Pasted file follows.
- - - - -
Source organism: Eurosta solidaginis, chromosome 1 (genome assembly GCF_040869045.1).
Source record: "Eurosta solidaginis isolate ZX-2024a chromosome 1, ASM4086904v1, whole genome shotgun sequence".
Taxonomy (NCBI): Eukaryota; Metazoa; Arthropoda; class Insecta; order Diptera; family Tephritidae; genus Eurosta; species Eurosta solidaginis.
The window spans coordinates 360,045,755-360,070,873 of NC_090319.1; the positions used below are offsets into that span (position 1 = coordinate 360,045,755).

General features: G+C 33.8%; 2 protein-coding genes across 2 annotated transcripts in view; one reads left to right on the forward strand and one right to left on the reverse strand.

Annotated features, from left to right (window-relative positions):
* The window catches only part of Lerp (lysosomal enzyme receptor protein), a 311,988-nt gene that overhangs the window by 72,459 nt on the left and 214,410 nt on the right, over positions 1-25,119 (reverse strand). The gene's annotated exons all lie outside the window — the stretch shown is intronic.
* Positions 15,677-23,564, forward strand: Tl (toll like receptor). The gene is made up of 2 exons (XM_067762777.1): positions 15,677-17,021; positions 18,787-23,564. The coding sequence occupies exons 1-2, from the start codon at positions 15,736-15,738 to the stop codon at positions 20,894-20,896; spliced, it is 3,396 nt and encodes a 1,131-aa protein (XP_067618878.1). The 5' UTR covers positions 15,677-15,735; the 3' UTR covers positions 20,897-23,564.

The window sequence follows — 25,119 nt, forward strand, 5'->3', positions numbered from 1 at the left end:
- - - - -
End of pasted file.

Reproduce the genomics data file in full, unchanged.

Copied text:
Source organism: Eurosta solidaginis, chromosome 1 (genome assembly GCF_040869045.1).
Source record: "Eurosta solidaginis isolate ZX-2024a chromosome 1, ASM4086904v1, whole genome shotgun sequence".
Taxonomy (NCBI): Eukaryota; Metazoa; Arthropoda; class Insecta; order Diptera; family Tephritidae; genus Eurosta; species Eurosta solidaginis.
The window spans coordinates 360,045,755-360,070,873 of NC_090319.1; the positions used below are offsets into that span (position 1 = coordinate 360,045,755).

General features: G+C 33.8%; 2 protein-coding genes across 2 annotated transcripts in view; one reads left to right on the forward strand and one right to left on the reverse strand.

Annotated features, from left to right (window-relative positions):
* The window catches only part of Lerp (lysosomal enzyme receptor protein), a 311,988-nt gene that overhangs the window by 72,459 nt on the left and 214,410 nt on the right, over positions 1-25,119 (reverse strand). The gene's annotated exons all lie outside the window — the stretch shown is intronic.
* Positions 15,677-23,564, forward strand: Tl (toll like receptor). The gene is made up of 2 exons (XM_067762777.1): positions 15,677-17,021; positions 18,787-23,564. The coding sequence occupies exons 1-2, from the start codon at positions 15,736-15,738 to the stop codon at positions 20,894-20,896; spliced, it is 3,396 nt and encodes a 1,131-aa protein (XP_067618878.1). The 5' UTR covers positions 15,677-15,735; the 3' UTR covers positions 20,897-23,564.

The window sequence follows — 25,119 nt, forward strand, 5'->3', positions numbered from 1 at the left end: